Worst Lossing Streak In NBA, Tied By Philidelpia 76ers
In the second week of November, the Philadelphia 76ers erased a 10-point second-half lead to tie the Houston Rockets and eventually pull away for a 123-117 win. The game left both teams with identical 5-4 records, and … a lot has changed since then.
Not only has Houston become an NBA powerhouse, but the Sixers have taken losing to another level. Nearly historical levels, we should add, as the team’s 120-98 loss to the Rockets on Thursday night tied an NBA record for the longest losing streak in league history. They’ll have a chance to break the 2010-11 Cleveland Cavaliers’ streak of 26 consecutive losses on Saturday when they play the Detroit Pistons.
The loss was typical of the entire streak. The Sixers competed, but coach Brett Brown’s rotation is filled with contributors (several of whom are on 10-day contracts) who are basically holding auditions to maybe earn a gig as end-of-the-bench guys for when the 76ers eventually turn things around. Houston raced out to a 14-point lead that was nearly eliminated by a running Sixers squad in the second quarter as they cut the deficit to one, but the Rockets ran into halftime on a 20-6 run.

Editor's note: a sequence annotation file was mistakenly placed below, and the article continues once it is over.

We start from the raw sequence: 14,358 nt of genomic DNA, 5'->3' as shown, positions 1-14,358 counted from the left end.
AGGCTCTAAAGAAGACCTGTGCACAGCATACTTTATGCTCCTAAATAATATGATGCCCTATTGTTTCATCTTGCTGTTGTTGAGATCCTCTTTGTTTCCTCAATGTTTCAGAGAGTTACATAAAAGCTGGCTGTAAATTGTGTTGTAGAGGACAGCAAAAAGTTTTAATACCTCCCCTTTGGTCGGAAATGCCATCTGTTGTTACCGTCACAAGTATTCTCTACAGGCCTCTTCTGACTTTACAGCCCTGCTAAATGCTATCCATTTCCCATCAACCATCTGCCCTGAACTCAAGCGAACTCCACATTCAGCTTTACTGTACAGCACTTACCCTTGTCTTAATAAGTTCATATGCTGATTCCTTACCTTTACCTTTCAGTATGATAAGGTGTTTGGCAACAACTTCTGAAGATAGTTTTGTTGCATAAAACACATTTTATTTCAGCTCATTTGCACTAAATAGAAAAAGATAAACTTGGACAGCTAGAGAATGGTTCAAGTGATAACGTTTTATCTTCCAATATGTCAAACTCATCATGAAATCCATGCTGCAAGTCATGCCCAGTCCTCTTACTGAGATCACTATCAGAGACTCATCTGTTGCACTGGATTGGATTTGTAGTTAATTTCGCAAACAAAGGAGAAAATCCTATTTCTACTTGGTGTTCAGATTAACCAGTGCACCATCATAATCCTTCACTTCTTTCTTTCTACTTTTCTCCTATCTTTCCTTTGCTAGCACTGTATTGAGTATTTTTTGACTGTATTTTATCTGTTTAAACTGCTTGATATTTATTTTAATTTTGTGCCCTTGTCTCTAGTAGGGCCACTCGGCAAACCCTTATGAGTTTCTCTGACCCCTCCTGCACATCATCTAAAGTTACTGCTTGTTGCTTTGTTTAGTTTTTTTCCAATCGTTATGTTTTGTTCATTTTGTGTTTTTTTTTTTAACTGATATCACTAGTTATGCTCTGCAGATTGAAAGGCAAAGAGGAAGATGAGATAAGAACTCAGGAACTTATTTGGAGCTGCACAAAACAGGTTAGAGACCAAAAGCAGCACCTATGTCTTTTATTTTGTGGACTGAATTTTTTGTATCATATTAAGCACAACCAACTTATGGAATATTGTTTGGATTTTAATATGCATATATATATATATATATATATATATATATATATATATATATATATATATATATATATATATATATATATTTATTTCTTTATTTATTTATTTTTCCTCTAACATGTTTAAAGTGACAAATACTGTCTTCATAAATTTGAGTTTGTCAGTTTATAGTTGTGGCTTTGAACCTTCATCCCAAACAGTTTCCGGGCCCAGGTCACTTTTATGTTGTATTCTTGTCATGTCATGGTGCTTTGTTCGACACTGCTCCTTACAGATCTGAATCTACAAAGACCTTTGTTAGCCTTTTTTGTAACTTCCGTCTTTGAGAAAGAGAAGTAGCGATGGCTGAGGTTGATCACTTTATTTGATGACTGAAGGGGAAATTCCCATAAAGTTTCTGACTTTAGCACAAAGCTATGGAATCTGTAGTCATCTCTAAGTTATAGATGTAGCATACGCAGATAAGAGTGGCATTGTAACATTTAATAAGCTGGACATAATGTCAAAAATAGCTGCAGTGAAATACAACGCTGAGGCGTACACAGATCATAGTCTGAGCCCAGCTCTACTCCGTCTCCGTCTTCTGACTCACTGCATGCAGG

When asked how his team would overcome a 14-point halftime deficit as his squad entered the second half, Brown’s answer to CSN Philadelphia reporter Molly Sullivan was succinct and telling and clearly exasperated: “I have no idea.”
Former Rocket and current Sixer scorer James Anderson, who had a career-high 36 points in the overtime win from November, once again lit up the team that cut him. The swingman finished with 30 points, but the team’s backcourt had no answers for James Harden and Jeremy Lin (Patrick Beverley, Houston’s starting point man, left the game in the first half with a sprained right knee), and Dwight Howard had his way with various fringe types in the Houston frontcourt, finishing with 17 points, 13 rebounds and three blocks.
If the 76ers do set a historical mark on Saturday, there is significant worry the team could go the rest of the season without winning a game, something that would set a 36-game mark for futility amongst criticism for tanking a season in the hopes of securing a top draft pick.
Even Sixers alumni can’t help but pile on the team. Philadelphia legend Moses Malone, who helped lead the 76ers to the 1983 NBA title, was in supportive attendance as a guest of the team on Thursday night, but former Sixers player and coach Fred Carter was candid when asked how this current squad would match up against his 1972-73 team. That outfit finished with a 9-73 record, the worst record in history in seasons that went the full 82 games, and that team’s leading scorer decided to throw off the scent in defense of his nine-win crew.